- Causes of Gout
- Natural Remedies to Beat Gout
Gout is extremely painful and increasingly common.
Also known as gouty arthritis, Hippocrates referred to it as the ‘unwalkable disease’.
In this article we’ll look at 14 natural ways to manage gout.
This condition is caused by the build-up of a substance called uric acid.
Uric acid is produced in the body from protein and is usually expelled by the kidneys into the urine.
However, in some people it builds up in the body, forming crystals in the fluid surrounding the joints and causing inflammation, pain, redness and swelling.
Often it attacks the big toe joint, resulting in excruciating pain.
Other joints can also be affected such as the ankles, wrists, knees and elbows.
Unlike other forms of arthritis, gout can flare up very suddenly, in some cases overnight.
Attacks typically last anything up to ten days.
Traditionally connected with overindulgence and drinking too much port or red wine, gout was referred to as the ‘disease of kings’ because of its association with an affluent lifestyle.
However, this is outdated and incorrect because it can affect anyone.
It occurs most frequently in men, followed by post-menopausal women.
Gout is very common. Rates of the disease have been increasing worldwide since the 1960s.
According to the NHS, the incidence of gout in the UK has increased by almost 30% over the last 15 years.
It’s long been recognised gout attacks are connected with food choices, with certain foods causing flare-ups.
Research is finding nutrition and lifestyle factors can reduce the likelihood of suffering from an attack of gout.
Purines are amino acids which are part of protein foods. When they are broken down by the liver, uric acid is produced.
Normally, the uric acid produced from purines would be safely eliminated from the body in the urine, but when gout occurs the body cannot excrete it quickly enough.
Therefore, foods which are naturally rich in purines may spark off a gout attack in certain people.
Purine-rich foods include:
- Organ meats like kidney and liver
These aren’t necessarily unhealthy foods, but you may find it best to avoid them if you are prone to gout.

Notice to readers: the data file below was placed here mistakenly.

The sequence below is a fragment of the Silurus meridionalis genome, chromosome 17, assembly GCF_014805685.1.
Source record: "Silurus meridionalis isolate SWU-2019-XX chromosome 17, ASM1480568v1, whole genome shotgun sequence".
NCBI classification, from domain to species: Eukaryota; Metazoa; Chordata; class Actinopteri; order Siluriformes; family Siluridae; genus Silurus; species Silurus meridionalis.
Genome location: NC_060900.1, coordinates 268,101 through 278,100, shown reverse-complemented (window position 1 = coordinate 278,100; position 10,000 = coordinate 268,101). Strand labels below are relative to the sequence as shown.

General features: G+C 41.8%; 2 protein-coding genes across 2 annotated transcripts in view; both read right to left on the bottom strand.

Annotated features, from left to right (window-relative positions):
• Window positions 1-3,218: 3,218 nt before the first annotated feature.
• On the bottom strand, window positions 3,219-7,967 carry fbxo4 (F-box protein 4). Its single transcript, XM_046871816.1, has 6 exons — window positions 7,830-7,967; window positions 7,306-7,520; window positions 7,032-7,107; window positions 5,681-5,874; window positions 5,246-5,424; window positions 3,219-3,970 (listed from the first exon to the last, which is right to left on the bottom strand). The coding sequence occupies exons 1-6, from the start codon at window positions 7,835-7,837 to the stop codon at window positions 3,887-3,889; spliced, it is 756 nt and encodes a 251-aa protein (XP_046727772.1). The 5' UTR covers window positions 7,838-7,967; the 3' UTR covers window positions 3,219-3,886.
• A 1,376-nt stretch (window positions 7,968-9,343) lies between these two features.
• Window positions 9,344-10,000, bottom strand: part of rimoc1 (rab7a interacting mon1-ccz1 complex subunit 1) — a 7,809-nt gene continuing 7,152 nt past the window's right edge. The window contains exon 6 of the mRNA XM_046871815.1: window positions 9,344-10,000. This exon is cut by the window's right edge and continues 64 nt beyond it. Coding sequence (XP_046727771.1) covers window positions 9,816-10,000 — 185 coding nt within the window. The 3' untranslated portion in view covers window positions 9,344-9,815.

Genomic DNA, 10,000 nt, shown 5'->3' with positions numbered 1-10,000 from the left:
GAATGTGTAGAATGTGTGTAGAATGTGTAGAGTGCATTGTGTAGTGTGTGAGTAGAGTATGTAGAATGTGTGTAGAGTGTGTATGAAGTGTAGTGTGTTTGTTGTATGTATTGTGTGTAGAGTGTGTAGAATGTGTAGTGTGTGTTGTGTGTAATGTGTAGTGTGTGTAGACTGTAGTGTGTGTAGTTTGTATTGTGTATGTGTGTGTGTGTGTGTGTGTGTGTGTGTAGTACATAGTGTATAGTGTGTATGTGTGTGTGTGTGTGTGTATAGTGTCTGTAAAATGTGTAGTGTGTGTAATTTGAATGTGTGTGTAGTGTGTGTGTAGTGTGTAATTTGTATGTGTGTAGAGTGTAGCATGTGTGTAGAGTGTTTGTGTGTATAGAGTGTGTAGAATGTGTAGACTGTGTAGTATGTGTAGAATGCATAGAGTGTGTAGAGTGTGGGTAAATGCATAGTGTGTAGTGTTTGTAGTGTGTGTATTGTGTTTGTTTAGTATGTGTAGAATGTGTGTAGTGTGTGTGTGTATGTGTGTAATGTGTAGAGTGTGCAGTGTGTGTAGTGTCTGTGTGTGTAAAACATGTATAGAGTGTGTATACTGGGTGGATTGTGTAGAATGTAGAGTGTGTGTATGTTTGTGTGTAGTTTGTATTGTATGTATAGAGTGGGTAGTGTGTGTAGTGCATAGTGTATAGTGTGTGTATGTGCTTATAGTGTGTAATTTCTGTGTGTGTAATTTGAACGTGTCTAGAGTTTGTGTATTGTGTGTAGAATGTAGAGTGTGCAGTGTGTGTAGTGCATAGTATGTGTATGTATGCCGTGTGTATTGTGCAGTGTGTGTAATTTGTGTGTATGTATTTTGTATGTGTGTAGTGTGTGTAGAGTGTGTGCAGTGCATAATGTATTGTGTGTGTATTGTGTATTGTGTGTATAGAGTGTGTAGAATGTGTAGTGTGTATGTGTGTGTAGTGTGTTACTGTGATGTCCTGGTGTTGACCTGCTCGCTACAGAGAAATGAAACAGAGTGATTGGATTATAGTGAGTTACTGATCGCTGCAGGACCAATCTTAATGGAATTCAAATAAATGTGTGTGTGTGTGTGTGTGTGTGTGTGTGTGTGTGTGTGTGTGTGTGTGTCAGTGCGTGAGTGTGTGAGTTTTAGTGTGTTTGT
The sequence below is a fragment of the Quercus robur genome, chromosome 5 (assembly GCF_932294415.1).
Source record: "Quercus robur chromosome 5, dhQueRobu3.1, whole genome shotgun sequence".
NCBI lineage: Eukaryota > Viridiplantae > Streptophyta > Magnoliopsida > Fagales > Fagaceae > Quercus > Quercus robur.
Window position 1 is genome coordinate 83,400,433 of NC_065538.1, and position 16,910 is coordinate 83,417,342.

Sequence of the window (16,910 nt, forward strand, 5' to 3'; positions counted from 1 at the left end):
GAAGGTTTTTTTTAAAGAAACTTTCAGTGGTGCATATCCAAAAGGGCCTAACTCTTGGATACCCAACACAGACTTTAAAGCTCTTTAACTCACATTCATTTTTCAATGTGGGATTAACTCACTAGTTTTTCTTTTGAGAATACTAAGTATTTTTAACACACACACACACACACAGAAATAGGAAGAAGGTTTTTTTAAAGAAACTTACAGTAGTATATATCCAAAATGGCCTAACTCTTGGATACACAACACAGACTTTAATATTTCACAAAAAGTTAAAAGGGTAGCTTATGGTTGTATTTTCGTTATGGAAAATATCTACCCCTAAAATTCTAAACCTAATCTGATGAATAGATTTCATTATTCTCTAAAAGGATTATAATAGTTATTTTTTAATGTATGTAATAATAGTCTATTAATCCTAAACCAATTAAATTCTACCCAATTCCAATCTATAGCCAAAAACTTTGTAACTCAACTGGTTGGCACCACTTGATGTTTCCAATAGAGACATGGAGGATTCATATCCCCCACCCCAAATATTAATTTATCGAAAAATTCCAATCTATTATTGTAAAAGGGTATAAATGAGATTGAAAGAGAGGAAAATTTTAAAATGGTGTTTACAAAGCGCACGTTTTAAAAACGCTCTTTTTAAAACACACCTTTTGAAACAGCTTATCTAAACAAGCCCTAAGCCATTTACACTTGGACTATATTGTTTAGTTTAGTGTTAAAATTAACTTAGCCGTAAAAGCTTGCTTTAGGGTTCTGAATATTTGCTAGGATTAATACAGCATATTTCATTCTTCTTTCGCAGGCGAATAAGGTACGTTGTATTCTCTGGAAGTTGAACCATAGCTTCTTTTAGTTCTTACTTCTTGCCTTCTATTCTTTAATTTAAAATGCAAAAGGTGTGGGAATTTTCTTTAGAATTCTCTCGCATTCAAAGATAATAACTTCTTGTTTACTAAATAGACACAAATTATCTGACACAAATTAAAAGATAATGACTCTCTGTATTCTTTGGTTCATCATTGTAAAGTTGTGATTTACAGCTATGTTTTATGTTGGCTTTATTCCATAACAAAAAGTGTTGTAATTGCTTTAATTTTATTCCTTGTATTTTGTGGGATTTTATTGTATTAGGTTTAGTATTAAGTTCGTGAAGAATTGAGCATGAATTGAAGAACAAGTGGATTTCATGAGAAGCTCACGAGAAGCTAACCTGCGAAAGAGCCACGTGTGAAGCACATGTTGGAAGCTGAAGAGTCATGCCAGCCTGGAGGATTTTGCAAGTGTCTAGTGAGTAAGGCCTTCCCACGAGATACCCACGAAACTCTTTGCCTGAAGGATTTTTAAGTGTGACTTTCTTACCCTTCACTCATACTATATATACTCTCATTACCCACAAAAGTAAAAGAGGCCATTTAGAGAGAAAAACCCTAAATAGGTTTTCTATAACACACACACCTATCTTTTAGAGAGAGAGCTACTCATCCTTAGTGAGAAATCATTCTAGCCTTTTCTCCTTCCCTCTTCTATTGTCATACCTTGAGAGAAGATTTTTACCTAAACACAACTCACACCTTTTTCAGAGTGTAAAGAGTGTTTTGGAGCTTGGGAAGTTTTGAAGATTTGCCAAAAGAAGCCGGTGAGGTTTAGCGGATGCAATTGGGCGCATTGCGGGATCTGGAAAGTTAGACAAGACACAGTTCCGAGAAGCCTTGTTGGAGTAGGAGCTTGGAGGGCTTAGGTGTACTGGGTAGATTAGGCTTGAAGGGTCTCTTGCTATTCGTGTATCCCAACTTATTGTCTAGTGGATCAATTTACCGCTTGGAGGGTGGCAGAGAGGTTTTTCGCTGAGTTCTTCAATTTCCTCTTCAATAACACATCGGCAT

Asparagus, mushrooms, peas, lentils and spinach also contain purine.
However, purine-rich vegetables don’t appear to be related to an increased risk of gout, for reasons which are so far unclear (1).
Possibly the best-known remedy for gout is cherries.
Cherry juice can reduce inflammation and the build-up of uric acid.
Cherries are rich in antioxidants known as anthocyanidins and bioflavonoids which help to reduce uric acid levels.
One study found just two days of consuming cherries or cherry extract resulted in a 35% reduction in gout attacks in over 600 people (2).
Fructose is a natural sugar found in fruit. Our body is used to us consuming natural fruit sugars.
However, in modern times our consumption of fructose has escalated dramatically.
This is because of the widespread use of high fructose corn syrup, which is a sweetener extracted from corn.
It’s added to many processed foods - from sweetened drinks to cereal bars to ice cream.
During the production process, the glucose naturally found in corn is converted to fructose by the use of enzymes.
The liver is the only organ which can process fructose, and when large amounts of it are eaten, it is turned into fat.
Research has discovered eating fructose can trigger the production of uric acid.
This happens within minutes of consuming it (3).
One study found people drinking two or more sweetened drinks per day were 85% more likely to develop gout than those who only occasionally drank these drinks (4).
Fruit, although it contains fructose, also contains a whole array of beneficial substances such as antioxidants, so rightfully has a place in healthy nutrition.
But fructose in processed foods is another matter.
It’s wise to get into the habit of reading food labels to become aware of the widespread use of high fructose corn syrup.
Bromelain is a type of enzyme which digests protein.
One natural source of bromelain is pineapple.
Apart from its function in our digestive system, bromelain is known to have an anti-inflammatory effect, by preventing the production of substances involved in inflammation.
It’s also thought to be able to increase blood flow and promote healing.